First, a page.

PC: Out of the myriad of characters that you have created, who would you say your favourite to write has been?
FW: H’m… that’s difficult. As much as I loved writing the shy, innocent yet passionate Charlotte, and the irresistible Karl (in A Taste of Blood Wine), I particularly enjoy Violette, who appears in the second book, A Dance in Blood Velvet. She jumped into my head fully formed – a beautiful, ice-white creature with jet black hair. I knew she was a ballerina, and that she was connected to the goddess Lilith. Violette is complicated. She’s not particularly “nice” – in fact she can be absolutely vile, with a tendency to rip people’s heads off if they annoy her. Despite a suppressed longing for love, she’s aloof, an ice-maiden who won’t let anyone close. She has little time for men, but a strong passion for other women. Iron self-control defines her, because when she loses control – people start running! And she’s got this whole Lilith side to her nature that serves her for good or ill. She’s a really complex, difficult character who’s just fantastic to write.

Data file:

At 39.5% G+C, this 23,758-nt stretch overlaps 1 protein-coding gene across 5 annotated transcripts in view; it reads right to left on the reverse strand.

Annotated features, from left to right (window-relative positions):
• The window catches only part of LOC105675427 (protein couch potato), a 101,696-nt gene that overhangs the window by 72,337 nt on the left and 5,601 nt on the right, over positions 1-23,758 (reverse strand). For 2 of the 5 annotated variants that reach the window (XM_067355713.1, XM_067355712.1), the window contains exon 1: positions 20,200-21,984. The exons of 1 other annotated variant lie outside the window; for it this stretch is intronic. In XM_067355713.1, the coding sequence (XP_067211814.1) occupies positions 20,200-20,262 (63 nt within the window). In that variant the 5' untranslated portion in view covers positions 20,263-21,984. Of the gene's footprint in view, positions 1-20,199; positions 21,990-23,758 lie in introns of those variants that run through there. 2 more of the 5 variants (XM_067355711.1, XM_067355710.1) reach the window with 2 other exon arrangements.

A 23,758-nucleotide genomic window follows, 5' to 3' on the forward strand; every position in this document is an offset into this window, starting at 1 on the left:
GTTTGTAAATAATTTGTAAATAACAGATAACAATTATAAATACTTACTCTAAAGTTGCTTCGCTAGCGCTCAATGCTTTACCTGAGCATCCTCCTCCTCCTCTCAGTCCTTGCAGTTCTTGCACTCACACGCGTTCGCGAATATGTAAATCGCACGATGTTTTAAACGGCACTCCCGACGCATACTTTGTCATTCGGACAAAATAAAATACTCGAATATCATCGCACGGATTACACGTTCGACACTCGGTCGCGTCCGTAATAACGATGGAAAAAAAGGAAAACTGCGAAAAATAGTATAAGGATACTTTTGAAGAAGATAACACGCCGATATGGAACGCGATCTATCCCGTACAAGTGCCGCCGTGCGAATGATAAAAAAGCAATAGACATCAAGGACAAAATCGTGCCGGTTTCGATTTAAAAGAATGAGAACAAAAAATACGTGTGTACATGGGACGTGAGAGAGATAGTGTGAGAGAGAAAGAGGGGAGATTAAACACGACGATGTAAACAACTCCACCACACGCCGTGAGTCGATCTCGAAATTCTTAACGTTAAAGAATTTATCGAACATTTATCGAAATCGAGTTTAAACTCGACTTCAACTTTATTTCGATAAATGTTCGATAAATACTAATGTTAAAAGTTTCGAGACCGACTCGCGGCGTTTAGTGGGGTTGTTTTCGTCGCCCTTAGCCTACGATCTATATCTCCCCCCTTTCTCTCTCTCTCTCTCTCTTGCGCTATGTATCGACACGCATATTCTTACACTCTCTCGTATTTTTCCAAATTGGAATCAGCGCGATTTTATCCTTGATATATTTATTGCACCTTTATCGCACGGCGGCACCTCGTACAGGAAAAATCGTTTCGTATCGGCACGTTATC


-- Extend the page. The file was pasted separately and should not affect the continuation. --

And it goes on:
Oh, and if I can mention a runner-up – the “bad boy” Sam in Elfland. He is sex on legs, and although his heart’s in the right place, he can be a terrible rogue! He speaks before he thinks, and always speaks the truth, which gets him into endless trouble. Rarely takes anything seriously, which makes him huge fun.
PC: What's next for Freda Warrington?
FW: I’m re-editing the third book in the series, The Dark Blood of Poppies (I’ve already done the second, A Dance in Blood Velvet) ready for publication by Titan Books in 2014. By that I mean I’m not making huge changes, just tidying up the text and curbing my tendency to waffle or write purple prose! And I’m working on a brand-new fourth, The Dark Arts of Blood. Set in the late 1920s, it follows what happens to my vampire characters next, with a handful of newcomers to stir things up…
'A Taste of Blood Wine' is out now to buy from Titan Books!